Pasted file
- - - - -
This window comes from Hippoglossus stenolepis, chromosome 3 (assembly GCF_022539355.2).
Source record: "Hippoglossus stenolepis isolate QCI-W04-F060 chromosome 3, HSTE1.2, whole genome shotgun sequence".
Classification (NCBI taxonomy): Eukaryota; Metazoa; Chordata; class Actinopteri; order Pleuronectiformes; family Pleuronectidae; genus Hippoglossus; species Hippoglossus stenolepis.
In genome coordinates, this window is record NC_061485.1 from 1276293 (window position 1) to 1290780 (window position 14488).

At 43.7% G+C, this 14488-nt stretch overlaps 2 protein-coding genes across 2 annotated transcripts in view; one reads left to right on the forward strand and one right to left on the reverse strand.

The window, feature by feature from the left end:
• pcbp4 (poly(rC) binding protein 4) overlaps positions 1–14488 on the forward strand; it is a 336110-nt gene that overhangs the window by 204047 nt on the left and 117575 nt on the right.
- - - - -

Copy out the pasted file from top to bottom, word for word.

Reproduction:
This window comes from Hippoglossus stenolepis, chromosome 3 (assembly GCF_022539355.2).
Source record: "Hippoglossus stenolepis isolate QCI-W04-F060 chromosome 3, HSTE1.2, whole genome shotgun sequence".
Classification (NCBI taxonomy): Eukaryota; Metazoa; Chordata; class Actinopteri; order Pleuronectiformes; family Pleuronectidae; genus Hippoglossus; species Hippoglossus stenolepis.
In genome coordinates, this window is record NC_061485.1 from 1276293 (window position 1) to 1290780 (window position 14488).

At 43.7% G+C, this 14488-nt stretch overlaps 2 protein-coding genes across 2 annotated transcripts in view; one reads left to right on the forward strand and one right to left on the reverse strand.

The window, feature by feature from the left end:
• pcbp4 (poly(rC) binding protein 4) overlaps positions 1–14488 on the forward strand; it is a 336110-nt gene that overhangs the window by 204047 nt on the left and 117575 nt on the right.